Every-Thing Sports

Jermaine Every: Basketball is beautiful at this time of year

Villanova is fun to watch and will be tough to stop. Elsa/Getty Images

Over the past week plus, we’ve seen some great basketball being played in the NCAA Tournament. In the Final Four, one side is chalk as two number one seeds in Villanova and Kansas made it; the other side has a Cinderella eleven seed Loyola-Chicago and a three seed in Michigan that has been on a hot streak since their conference tournament. We even saw sixteen seed University of Maryland- Baltimore County beat one seed Virginia! In that same time span, the Houston Rockets have secured a franchise-best 60-win season and all but locked up the NBA’s best record overall, as well as James Harden locking up the MVP race. But have we truly appreciated the great basketball being played? I don’t believe we have.

In Kansas and Villanova, some will say they are where they should be since they’re both number one seeds from Power Five conferences and both programs have a rich basketball tradition. The same can be said for Michigan. Kansas lost by 18 points a couple weeks ago to an Oklahoma State team that saw its bubble burst and not making the tournament. Villanova lost two out of three games in early February against subpar teams in St. John’s and Providence. Michigan started the season 19-7 before getting into a groove and is now riding a thirteen game win streak. Loyola-Chicago is the Cinderella only the utmost hardcore college basketball aficionados knew anything about.

Each of these teams has faced some sort of adversity to get here, and each one plays good brand of basketball. Villanova has a player of the year candidate in Jalen Brunson and has won each NCAA Tournament game by double digits because of its high-powered offense and smothering defense. Kansas has five guys averaging at least 12.1 points per game and can beat you inside or from the outside. Michigan is led by versatile big man Moritz Wagner and point guard Muhammad Ali Adbur-Rahkman (aka The Muslim Mamba) and is quite arguably the hottest team in the country. The only other team that has a win streak to rival Michigan as the hottest team in the country are the Ramblers of Loyola-Chicago who haven’t lost since January 31 and won their first three tournament games by a combined four points!

I really would love to see Loyola-Chicago win it all because I appreciate their style of play. They rotate well on defense, make the extra pass, and don’t rely on one guy as a go-to guy. Plus their use of screens and backdoor cuts, mixed with good perimeter shooting and solid rebounding despite being at a size disadvantage makes them fun to watch. Their defense will smother you because they switch everything and don’t give in to the inevitable mismatches. When the mismatch is discovered by the other team, their defensive rotations and traps come into play and that’s where they create the turnovers and generate extra possessions. If not them, it would be a bit of poetic justice for Michigan to win it all. Only a few years removed from NCAA sanctions and removing Final Four banners won by the Fab Five, a title here would fully restore that program to glory. Villanova and Kansas are the most talented two teams of the bunch. Watching either of them is pleasing to the eye because of the quality of play you get from two talented teams. Oh, and the fact that they both score in the 80s every game on the collegiate level isn’t too shabby either.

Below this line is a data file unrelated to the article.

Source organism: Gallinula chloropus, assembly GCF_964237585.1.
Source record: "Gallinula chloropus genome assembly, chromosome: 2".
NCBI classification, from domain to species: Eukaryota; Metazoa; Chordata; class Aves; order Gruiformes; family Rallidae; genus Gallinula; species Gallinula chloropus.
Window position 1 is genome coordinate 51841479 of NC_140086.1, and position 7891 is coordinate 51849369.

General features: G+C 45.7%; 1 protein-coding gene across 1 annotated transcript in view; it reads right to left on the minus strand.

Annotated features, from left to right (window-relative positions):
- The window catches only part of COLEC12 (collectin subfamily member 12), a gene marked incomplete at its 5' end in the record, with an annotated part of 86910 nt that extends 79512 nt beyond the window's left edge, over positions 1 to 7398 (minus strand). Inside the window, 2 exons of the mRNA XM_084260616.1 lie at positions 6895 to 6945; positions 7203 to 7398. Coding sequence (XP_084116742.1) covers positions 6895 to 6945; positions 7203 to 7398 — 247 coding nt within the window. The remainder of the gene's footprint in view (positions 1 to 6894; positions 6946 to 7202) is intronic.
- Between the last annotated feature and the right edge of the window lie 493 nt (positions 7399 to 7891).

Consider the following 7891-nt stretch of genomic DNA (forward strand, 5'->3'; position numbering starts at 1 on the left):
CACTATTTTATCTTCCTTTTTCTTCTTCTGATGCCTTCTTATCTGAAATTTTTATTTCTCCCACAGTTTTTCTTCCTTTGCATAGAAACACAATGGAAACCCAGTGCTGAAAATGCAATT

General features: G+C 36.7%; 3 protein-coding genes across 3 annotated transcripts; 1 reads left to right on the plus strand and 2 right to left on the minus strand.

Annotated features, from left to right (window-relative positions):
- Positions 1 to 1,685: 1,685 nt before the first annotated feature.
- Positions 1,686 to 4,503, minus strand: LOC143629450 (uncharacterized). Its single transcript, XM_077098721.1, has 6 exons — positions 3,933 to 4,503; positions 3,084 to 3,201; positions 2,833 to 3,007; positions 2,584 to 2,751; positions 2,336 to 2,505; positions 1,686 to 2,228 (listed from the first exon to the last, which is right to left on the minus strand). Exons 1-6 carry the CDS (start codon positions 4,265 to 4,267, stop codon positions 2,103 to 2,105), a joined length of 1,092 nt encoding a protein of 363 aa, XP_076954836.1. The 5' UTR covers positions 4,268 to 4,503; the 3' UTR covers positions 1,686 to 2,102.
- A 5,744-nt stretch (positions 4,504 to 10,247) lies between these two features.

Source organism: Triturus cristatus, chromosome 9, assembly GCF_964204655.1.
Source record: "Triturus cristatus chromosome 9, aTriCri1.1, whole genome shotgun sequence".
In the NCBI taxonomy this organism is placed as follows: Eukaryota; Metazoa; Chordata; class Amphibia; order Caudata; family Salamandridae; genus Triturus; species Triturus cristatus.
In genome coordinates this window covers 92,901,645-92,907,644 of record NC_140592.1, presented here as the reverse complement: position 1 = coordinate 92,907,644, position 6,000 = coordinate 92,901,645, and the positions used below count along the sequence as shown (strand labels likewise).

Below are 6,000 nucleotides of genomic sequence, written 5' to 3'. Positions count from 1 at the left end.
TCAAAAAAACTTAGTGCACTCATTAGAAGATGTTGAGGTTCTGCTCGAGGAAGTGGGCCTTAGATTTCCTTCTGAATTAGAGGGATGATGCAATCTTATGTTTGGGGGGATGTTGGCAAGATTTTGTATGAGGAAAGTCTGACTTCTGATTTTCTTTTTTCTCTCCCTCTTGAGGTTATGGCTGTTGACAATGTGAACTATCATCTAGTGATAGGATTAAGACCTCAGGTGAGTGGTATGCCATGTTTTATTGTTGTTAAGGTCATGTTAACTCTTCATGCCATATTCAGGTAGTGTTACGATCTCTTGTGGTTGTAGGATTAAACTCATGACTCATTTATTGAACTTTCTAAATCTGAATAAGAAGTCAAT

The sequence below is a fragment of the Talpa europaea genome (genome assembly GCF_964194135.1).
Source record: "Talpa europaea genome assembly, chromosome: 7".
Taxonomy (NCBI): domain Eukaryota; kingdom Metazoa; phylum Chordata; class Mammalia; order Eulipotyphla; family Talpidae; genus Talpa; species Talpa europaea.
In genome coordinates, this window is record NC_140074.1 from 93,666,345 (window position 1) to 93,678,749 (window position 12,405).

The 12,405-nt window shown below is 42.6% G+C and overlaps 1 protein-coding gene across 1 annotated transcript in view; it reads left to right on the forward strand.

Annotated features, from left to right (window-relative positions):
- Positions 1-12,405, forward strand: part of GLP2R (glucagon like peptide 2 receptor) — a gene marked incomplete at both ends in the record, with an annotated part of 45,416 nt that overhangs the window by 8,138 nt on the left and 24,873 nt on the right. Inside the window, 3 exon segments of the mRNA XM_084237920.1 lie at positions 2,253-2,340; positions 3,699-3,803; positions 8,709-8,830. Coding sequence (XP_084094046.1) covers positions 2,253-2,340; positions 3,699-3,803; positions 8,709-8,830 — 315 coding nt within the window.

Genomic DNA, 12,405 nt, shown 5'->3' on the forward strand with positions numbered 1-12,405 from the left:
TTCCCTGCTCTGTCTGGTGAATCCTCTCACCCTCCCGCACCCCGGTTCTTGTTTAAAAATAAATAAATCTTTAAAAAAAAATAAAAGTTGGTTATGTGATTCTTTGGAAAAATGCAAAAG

When it comes to the Rockets and Harden however, we seem to criticize them and harbor bad vibes for past failures, instead of taking time to appreciate what we’re witnessing. No, I’m not saying forget what has taken place because “Elimination James” is in fact a real thing. Harden is the runaway MVP candidate this year. He’s the leading scorer and third in assists per game. The additions they’ve made are more complimentary than in the past. Chris Paul is the respected veteran leader teams need if they’re going to go on a run. Sure, he’s never been past the second round of the playoffs, but he’s also never played with a dynamic scorer such as Harden. A couple weeks ago, I wrote about the idea of them actually toppling the Golden State juggernaut. Now that the Warriors are experiencing some injuries and setbacks while the Rockets look to be maintaining their level of play, I’m more convinced. Call it blind faith, or being a sucker for love (shout out to Craig Shelton for coining that phrase), but I’m all in on this team being able to do what some feel is impossible.

This is one of my favorite times of the year. While most see it as a down time because the NFL is in the offseason, I happen to enjoy the chaos of free agency and the draft talk. NFL offseason is often just as exciting as the regular season. But the thing that truly gets my blood pumping this time of year is the stretch run in the NBA while the NCAA Tournament is ongoing. The best, or hottest, team will always win in basketball. Whether you’re watching the hottest team in the NCAA and can win six straight in the tournament, or you’re witnessing the NBA team that can put together a good stretch run followed by winning 16 games in the postseason, it’s still exhilarating to watch. Sometimes, we should just stop and smell the roses this time of year instead of complaining about it.